Saturday, December 26, 2015

Non-Christmas Holiday Songs: Atheists Don’t Have No Songs

Steve Martin & The Steep Canyon Rangers: Atheists Don’t Have No Songs

I can’t pinpoint when I became an atheist. Actually, to be more accurate, I can’t pinpoint a time in my life that I specifically believed in the existence of a god, or when I specifically identified as an atheist. I was raised in the Reform Jewish tradition, went to Hebrew School, was bar mitzvahed, and went to temple, grudgingly, on the High Holidays. But I don’t recall ever really thinking about whether or not I believed that there was some sort of all powerful being out there. And at a certain point, I decided that I didn’t. My wife, luckily, is pretty much of the same mind. So, although she was raised in a Protestant tradition, I guess in some ways I did marry in the same non-faith. We taught our kids about our family traditions, which included family gatherings for both Jewish and Christian holidays, mostly without any overt religious content, the same way as we taught them about other family traditions—the sports teams we root for, going to college reunions, seeing live music, etc. And we told them honestly that we didn’t believe in god, but that they were certainly allowed to do so if they wanted. They don’t.

I’ve been heartened over the years by studies that show that atheists are overall as moral than religious believers, that atheist children are more generous and kind than religious kids, and that rejection of organized religion is increasing among young Americans. Despite that, I’m disheartened by the hatred that religious people, at least in the US, have for us nonbelievers in their particular superstition, such as the polls that show that many Americans would not consider voting for an atheist for President. Although in a recent Gallup poll 58% of US adults said that they would consider doing so, that number was less than the percentage that would consider voting for a Muslim, and only greater than the percentage of people who would vote for a Socialist (which makes the Bernie Sanders candidacy seem somewhat quixotic). And other, worse junk on the Internet, that I won’t link to. That shouldn’t be too surprising considering the disdain that religious believers have always had for people who believe in different superstitions. We see it in a big way now with the knee-jerk anti-Muslim rhetoric that passes for political discourse, mostly on the right these days, as well as in the legal attempts to impose religious beliefs of one sect on people who don’t believe the same way. These people would be likely the first to complain if they were required to follow the teachings of some other religion.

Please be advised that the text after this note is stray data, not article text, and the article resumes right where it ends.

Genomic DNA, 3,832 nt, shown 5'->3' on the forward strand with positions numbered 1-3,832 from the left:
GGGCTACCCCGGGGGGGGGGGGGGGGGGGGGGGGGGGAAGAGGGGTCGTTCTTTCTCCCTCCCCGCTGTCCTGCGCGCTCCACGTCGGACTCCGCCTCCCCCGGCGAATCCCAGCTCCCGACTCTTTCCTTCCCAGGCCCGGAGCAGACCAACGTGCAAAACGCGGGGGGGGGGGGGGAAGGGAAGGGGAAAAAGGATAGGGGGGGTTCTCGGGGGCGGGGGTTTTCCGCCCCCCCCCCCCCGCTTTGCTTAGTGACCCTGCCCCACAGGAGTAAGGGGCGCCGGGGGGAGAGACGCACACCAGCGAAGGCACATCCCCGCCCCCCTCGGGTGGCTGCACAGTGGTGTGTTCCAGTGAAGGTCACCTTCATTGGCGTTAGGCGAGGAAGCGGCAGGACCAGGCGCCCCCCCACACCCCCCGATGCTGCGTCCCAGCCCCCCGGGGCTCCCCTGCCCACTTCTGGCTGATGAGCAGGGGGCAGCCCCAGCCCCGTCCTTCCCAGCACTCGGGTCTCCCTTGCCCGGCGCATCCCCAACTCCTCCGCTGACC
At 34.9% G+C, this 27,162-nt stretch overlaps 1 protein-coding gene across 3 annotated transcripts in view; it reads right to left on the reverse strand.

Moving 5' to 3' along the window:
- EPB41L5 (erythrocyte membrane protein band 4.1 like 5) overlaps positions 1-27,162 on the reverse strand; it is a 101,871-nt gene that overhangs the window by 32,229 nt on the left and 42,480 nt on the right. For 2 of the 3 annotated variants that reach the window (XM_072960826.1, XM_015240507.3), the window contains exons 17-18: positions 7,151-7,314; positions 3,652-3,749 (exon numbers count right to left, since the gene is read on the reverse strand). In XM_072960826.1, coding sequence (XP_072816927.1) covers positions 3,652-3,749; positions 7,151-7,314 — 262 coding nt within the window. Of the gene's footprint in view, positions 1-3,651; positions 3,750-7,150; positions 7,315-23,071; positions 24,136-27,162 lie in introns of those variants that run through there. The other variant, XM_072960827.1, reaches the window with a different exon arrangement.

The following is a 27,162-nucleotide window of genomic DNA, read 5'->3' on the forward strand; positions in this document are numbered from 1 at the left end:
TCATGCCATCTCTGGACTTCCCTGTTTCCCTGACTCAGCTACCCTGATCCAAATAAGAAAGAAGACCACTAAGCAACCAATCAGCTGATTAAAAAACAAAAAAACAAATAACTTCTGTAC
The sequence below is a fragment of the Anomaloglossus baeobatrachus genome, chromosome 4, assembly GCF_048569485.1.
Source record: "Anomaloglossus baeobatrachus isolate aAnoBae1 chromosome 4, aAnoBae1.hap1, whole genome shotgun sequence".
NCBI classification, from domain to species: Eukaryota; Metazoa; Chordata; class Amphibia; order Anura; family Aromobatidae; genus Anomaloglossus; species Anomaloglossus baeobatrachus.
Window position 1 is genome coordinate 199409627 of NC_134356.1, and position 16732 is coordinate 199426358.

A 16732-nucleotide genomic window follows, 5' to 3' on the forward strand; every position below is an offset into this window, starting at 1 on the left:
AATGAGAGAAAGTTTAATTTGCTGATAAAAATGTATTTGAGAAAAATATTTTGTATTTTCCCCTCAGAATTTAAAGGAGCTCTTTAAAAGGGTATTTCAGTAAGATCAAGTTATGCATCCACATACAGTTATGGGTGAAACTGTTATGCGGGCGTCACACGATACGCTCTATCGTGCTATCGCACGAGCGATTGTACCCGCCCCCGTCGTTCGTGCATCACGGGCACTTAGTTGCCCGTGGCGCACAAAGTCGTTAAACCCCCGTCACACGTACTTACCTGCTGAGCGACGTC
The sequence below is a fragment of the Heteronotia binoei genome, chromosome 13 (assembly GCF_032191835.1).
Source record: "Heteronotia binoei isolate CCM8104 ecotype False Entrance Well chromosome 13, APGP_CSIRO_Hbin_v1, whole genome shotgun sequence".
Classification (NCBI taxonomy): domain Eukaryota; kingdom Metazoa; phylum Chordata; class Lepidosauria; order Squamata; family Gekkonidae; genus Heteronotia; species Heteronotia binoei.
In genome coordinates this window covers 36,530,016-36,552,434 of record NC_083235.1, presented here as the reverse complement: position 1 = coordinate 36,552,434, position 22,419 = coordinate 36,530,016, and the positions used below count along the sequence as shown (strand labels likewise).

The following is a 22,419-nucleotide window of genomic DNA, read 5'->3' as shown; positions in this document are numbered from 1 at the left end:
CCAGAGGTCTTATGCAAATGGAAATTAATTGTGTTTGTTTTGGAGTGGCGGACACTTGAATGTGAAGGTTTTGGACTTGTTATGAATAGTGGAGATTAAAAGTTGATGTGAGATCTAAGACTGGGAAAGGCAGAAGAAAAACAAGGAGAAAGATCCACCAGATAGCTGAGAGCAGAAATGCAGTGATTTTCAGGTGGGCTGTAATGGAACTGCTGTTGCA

We still live in a culture that assumes that a person has a religious affiliation and belief. Which is why even though I live in a community that a recent study calculated was 13% Jewish, most people lately have wished me a Merry Christmas. Now, I happen to celebrate Christmas, and have done so for 30 years as part of my wife’s family’s traditions, which I have adopted and adapted, as my family also celebrates a secular Hanukkah. In fact, apparently, 87% of non-theists in the US celebrate some form of Christmas. So when someone wishes me a Merry Christmas, I thus assume that they are Christian, and wish them a Merry Christmas back. Because I’m wishing them a happy celebration of their holiday, not imposing my personal beliefs on them. But when I am the first to proffer holiday greetings, I almost always say “happy holidays” or “have a great holiday,” since I can’t assume that they celebrate any particular seasonal holiday, or none at all. To me, that’s just politeness and consideration, not any sort of war on Christmas. Because as an atheist, I think that people should be allowed to believe whatever they want, even if I think it is a silly belief, as long as it doesn’t impose on my life.